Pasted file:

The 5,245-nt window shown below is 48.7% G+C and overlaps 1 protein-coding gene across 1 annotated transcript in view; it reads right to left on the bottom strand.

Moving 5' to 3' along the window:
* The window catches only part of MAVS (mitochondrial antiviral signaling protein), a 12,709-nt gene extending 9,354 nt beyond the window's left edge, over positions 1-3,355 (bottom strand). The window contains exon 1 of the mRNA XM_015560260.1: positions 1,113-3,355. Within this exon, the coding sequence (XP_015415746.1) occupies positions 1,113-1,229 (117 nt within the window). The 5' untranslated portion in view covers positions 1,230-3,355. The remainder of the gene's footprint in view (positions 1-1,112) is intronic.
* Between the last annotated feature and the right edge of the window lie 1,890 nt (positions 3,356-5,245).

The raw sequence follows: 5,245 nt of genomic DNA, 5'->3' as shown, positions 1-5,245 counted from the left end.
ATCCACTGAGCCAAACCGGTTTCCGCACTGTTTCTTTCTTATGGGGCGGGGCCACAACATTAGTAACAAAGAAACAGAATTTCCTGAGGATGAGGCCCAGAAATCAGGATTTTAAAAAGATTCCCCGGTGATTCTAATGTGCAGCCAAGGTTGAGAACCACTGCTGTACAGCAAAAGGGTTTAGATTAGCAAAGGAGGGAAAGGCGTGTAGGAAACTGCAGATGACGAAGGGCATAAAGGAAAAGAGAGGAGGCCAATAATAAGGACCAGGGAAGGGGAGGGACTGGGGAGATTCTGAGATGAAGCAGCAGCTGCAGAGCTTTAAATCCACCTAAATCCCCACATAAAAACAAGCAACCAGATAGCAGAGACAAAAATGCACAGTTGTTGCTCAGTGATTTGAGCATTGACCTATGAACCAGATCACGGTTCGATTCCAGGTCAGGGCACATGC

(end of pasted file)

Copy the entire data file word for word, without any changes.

The 5,245-nt window shown below is 48.7% G+C and overlaps 1 protein-coding gene across 1 annotated transcript in view; it reads right to left on the bottom strand.

Moving 5' to 3' along the window:
* The window catches only part of MAVS (mitochondrial antiviral signaling protein), a 12,709-nt gene extending 9,354 nt beyond the window's left edge, over positions 1-3,355 (bottom strand). The window contains exon 1 of the mRNA XM_015560260.1: positions 1,113-3,355. Within this exon, the coding sequence (XP_015415746.1) occupies positions 1,113-1,229 (117 nt within the window). The 5' untranslated portion in view covers positions 1,230-3,355. The remainder of the gene's footprint in view (positions 1-1,112) is intronic.
* Between the last annotated feature and the right edge of the window lie 1,890 nt (positions 3,356-5,245).

The raw sequence follows: 5,245 nt of genomic DNA, 5'->3' as shown, positions 1-5,245 counted from the left end.
ATCCACTGAGCCAAACCGGTTTCCGCACTGTTTCTTTCTTATGGGGCGGGGCCACAACATTAGTAACAAAGAAACAGAATTTCCTGAGGATGAGGCCCAGAAATCAGGATTTTAAAAAGATTCCCCGGTGATTCTAATGTGCAGCCAAGGTTGAGAACCACTGCTGTACAGCAAAAGGGTTTAGATTAGCAAAGGAGGGAAAGGCGTGTAGGAAACTGCAGATGACGAAGGGCATAAAGGAAAAGAGAGGAGGCCAATAATAAGGACCAGGGAAGGGGAGGGACTGGGGAGATTCTGAGATGAAGCAGCAGCTGCAGAGCTTTAAATCCACCTAAATCCCCACATAAAAACAAGCAACCAGATAGCAGAGACAAAAATGCACAGTTGTTGCTCAGTGATTTGAGCATTGACCTATGAACCAGATCACGGTTCGATTCCAGGTCAGGGCACATGC